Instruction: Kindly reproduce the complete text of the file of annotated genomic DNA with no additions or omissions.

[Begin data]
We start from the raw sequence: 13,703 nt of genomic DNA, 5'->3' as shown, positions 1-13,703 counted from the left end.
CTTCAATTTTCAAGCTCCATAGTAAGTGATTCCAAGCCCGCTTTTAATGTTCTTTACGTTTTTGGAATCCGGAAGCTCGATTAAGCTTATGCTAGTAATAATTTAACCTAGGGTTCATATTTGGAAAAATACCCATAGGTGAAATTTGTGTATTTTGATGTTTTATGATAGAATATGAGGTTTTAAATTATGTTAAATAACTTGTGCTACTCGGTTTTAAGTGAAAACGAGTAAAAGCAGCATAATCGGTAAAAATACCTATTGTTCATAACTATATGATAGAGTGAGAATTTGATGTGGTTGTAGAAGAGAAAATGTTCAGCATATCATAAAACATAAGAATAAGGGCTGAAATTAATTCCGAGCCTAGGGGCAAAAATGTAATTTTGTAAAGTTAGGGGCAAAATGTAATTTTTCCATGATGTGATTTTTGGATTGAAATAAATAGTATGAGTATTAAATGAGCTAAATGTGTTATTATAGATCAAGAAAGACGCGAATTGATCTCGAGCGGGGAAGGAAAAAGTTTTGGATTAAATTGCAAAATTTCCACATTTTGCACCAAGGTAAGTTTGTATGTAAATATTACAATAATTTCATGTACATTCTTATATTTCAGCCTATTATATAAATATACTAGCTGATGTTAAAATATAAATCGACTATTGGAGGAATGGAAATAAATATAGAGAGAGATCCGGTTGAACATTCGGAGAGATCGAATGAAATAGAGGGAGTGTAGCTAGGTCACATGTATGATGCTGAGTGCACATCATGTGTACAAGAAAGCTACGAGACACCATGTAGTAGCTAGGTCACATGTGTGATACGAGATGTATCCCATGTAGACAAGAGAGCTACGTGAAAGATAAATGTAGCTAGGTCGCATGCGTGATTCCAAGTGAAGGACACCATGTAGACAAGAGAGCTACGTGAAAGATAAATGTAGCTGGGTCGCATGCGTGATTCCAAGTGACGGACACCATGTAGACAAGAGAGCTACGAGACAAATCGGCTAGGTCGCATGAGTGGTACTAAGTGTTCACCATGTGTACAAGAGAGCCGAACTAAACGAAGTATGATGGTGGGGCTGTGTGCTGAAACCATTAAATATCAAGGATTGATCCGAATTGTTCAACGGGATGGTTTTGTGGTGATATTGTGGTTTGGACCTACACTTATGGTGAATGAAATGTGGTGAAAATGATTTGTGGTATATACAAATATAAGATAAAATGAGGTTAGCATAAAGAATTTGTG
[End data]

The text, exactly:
We start from the raw sequence: 13,703 nt of genomic DNA, 5'->3' as shown, positions 1-13,703 counted from the left end.
CTTCAATTTTCAAGCTCCATAGTAAGTGATTCCAAGCCCGCTTTTAATGTTCTTTACGTTTTTGGAATCCGGAAGCTCGATTAAGCTTATGCTAGTAATAATTTAACCTAGGGTTCATATTTGGAAAAATACCCATAGGTGAAATTTGTGTATTTTGATGTTTTATGATAGAATATGAGGTTTTAAATTATGTTAAATAACTTGTGCTACTCGGTTTTAAGTGAAAACGAGTAAAAGCAGCATAATCGGTAAAAATACCTATTGTTCATAACTATATGATAGAGTGAGAATTTGATGTGGTTGTAGAAGAGAAAATGTTCAGCATATCATAAAACATAAGAATAAGGGCTGAAATTAATTCCGAGCCTAGGGGCAAAAATGTAATTTTGTAAAGTTAGGGGCAAAATGTAATTTTTCCATGATGTGATTTTTGGATTGAAATAAATAGTATGAGTATTAAATGAGCTAAATGTGTTATTATAGATCAAGAAAGACGCGAATTGATCTCGAGCGGGGAAGGAAAAAGTTTTGGATTAAATTGCAAAATTTCCACATTTTGCACCAAGGTAAGTTTGTATGTAAATATTACAATAATTTCATGTACATTCTTATATTTCAGCCTATTATATAAATATACTAGCTGATGTTAAAATATAAATCGACTATTGGAGGAATGGAAATAAATATAGAGAGAGATCCGGTTGAACATTCGGAGAGATCGAATGAAATAGAGGGAGTGTAGCTAGGTCACATGTATGATGCTGAGTGCACATCATGTGTACAAGAAAGCTACGAGACACCATGTAGTAGCTAGGTCACATGTGTGATACGAGATGTATCCCATGTAGACAAGAGAGCTACGTGAAAGATAAATGTAGCTAGGTCGCATGCGTGATTCCAAGTGAAGGACACCATGTAGACAAGAGAGCTACGTGAAAGATAAATGTAGCTGGGTCGCATGCGTGATTCCAAGTGACGGACACCATGTAGACAAGAGAGCTACGAGACAAATCGGCTAGGTCGCATGAGTGGTACTAAGTGTTCACCATGTGTACAAGAGAGCCGAACTAAACGAAGTATGATGGTGGGGCTGTGTGCTGAAACCATTAAATATCAAGGATTGATCCGAATTGTTCAACGGGATGGTTTTGTGGTGATATTGTGGTTTGGACCTACACTTATGGTGAATGAAATGTGGTGAAAATGATTTGTGGTATATACAAATATAAGATAAAATGAGGTTAGCATAAAGAATTTGTG